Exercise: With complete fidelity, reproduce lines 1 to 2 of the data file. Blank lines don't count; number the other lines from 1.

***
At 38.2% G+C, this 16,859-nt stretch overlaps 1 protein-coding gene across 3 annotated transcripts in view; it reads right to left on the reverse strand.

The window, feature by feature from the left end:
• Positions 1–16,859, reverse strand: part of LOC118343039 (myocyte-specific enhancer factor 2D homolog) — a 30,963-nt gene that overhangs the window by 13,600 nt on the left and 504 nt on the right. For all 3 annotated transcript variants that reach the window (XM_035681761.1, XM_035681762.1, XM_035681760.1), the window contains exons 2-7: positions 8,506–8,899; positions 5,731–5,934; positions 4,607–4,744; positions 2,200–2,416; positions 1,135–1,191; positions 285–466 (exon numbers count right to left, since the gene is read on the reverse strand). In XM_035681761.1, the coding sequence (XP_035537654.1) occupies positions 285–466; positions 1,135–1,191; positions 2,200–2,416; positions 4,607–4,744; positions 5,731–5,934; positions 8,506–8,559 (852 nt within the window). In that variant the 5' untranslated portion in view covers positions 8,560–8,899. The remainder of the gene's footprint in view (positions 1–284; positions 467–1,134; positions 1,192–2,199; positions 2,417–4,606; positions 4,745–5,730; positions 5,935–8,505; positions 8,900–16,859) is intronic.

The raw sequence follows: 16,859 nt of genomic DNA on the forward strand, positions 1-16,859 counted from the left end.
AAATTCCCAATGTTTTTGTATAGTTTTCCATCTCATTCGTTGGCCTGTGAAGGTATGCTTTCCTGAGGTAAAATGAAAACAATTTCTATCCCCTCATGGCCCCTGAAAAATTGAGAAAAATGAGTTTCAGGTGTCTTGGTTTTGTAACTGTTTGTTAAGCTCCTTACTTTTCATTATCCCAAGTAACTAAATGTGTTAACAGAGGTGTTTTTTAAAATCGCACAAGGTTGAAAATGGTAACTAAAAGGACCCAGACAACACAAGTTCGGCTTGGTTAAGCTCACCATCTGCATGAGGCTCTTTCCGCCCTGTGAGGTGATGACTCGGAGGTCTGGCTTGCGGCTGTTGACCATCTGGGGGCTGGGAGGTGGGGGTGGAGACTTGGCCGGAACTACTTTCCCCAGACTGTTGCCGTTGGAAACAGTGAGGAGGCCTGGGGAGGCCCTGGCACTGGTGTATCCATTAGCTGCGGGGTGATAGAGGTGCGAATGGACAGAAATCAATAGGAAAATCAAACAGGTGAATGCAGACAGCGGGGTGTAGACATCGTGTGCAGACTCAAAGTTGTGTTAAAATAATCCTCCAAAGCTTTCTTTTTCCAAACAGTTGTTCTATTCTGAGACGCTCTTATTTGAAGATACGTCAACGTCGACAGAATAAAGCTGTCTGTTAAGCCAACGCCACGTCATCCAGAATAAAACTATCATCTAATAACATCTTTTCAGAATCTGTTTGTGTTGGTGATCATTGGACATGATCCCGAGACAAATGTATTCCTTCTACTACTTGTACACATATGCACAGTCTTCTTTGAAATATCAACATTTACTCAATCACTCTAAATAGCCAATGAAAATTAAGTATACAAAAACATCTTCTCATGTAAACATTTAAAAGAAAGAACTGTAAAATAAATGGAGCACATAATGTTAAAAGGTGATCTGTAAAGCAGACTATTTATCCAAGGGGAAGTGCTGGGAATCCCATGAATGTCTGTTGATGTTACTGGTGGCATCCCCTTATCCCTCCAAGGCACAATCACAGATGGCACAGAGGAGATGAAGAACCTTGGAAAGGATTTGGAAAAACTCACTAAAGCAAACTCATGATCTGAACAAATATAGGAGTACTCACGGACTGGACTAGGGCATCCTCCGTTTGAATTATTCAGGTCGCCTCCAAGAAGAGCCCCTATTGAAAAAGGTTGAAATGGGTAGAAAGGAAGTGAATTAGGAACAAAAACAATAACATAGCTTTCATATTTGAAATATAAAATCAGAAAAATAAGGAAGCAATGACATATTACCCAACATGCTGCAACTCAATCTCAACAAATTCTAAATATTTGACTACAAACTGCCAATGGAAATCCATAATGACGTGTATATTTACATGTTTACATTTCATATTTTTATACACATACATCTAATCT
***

At 38.2% G+C, this 16,859-nt stretch overlaps 1 protein-coding gene across 3 annotated transcripts in view; it reads right to left on the reverse strand.

The window, feature by feature from the left end: